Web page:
On the OCM Blog: Navigating the Campus Cafeteria

Last month I received an email from Katherine Carpenter of Our Campus Market, asking if I would like to be a guest contributor for their up and coming blog. For those of you who don’t know, Our Campus Market is an online retailer that provides college students with all of their back-to-campus dorm room/apartment necessities. Needless to say, I was thrilled and accepted immediately. I’m on the blog Tuesday August 11th and Tuesday August 25th, so check it out! Here’s a little excerpt from my first contribution:

While there’s rarely a shortage of food on campus, finding options that are both high quality and healthy is often challenging. In fact, most students find one of the most appealing aspects of off-campus housing to be the kitchen and full-sized fridge. Not to mention, how many times has someone mentioned the infamous Freshman Fifteen?

Campus dining halls are packed to the brim with unhealthy options such as pizza, hamburgers, french fries and more. On top of that there’s a strong societal expectation for college students to maintain their pre-college weight. However, navigating the college cafeteria is so much more than avoiding a number on a scale and ridiculous stigmas. It’s about making your meal plan work for you, and making choices that will gear you up for a long day of classes and an even longer night of studying. Here are a few tips (many learned the hard way) to help get you by:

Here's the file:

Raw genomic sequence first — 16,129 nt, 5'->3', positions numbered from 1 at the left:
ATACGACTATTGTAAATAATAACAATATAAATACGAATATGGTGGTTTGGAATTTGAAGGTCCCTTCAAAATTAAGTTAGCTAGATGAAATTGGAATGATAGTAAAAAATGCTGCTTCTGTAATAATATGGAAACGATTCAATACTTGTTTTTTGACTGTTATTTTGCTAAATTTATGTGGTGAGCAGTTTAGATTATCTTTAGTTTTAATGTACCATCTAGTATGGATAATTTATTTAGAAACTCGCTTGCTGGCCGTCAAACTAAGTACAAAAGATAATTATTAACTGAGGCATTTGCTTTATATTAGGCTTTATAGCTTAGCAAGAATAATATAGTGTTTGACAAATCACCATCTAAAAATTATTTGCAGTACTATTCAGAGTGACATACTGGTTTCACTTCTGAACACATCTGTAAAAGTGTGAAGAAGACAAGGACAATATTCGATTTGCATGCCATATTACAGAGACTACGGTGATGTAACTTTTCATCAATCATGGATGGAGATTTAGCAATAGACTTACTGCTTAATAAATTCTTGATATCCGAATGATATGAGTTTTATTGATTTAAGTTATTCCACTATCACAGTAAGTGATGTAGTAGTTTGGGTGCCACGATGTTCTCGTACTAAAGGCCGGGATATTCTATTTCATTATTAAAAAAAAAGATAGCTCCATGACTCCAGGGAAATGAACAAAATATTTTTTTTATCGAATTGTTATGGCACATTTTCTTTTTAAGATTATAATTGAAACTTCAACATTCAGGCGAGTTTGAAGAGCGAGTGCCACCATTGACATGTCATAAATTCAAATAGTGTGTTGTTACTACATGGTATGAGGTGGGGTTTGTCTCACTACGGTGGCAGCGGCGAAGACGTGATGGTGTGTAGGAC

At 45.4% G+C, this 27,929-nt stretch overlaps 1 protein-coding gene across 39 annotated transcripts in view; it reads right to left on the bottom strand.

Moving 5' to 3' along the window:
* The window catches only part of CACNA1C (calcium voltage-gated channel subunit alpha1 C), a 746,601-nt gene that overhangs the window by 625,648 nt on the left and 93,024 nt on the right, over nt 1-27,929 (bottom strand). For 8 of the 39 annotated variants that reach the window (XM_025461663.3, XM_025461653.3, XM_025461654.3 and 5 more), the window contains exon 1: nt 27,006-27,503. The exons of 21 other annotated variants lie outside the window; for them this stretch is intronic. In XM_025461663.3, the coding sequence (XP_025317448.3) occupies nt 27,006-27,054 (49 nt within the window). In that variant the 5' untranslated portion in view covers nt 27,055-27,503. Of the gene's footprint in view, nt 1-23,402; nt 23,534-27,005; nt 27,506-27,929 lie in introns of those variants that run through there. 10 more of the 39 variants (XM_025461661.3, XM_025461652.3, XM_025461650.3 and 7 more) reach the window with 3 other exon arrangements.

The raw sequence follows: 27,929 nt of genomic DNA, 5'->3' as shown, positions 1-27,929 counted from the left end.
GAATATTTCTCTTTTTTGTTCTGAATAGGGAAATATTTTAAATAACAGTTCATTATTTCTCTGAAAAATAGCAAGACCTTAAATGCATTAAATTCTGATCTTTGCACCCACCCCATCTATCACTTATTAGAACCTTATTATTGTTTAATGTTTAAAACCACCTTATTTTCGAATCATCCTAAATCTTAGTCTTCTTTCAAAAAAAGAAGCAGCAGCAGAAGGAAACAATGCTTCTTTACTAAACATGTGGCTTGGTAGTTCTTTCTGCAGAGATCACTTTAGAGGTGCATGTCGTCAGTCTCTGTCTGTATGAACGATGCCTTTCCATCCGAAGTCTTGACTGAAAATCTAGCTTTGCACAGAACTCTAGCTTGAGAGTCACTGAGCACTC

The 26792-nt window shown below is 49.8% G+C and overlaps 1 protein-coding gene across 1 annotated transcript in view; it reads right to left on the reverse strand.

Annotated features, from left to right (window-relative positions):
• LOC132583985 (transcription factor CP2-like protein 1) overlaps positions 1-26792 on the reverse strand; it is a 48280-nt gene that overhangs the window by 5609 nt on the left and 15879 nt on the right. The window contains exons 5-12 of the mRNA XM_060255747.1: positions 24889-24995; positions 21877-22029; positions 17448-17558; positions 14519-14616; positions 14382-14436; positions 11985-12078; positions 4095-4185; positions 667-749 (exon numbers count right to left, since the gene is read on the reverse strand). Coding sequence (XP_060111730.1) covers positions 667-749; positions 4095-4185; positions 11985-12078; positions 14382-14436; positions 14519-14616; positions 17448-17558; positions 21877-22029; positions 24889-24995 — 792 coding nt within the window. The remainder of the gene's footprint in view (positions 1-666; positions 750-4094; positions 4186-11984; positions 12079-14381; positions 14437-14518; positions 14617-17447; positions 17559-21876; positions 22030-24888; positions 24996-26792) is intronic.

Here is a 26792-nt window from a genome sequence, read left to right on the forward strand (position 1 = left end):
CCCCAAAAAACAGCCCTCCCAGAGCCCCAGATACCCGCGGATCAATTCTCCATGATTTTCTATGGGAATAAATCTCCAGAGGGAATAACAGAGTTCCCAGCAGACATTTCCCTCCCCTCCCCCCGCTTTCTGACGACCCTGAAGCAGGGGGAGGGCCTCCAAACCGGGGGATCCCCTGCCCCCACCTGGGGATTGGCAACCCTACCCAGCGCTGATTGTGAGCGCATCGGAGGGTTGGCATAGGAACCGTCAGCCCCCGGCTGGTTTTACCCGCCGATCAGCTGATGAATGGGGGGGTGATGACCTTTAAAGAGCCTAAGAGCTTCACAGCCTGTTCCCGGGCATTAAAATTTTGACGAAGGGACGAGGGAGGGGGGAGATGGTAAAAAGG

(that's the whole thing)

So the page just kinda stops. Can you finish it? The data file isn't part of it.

Know what you like. Eating at the dining hall is certainly no five-star experience, so many times you’ll have the best luck sticking to meals you already know you like. This isn’t to say you shouldn’t go out of your comfort zone and try something new but, if you don’t like it at home or at a tasty restaurant, odds are you won’t like the dining hall’s version much better.

Keep it simple. Some school cafes try to get creative with their food, attempting to recreate typically very fancy or international cuisines. While there is an off chance they could nail it, it’s usually a total bust. Simple meals are harder to mess up, and are usually a safe bet.

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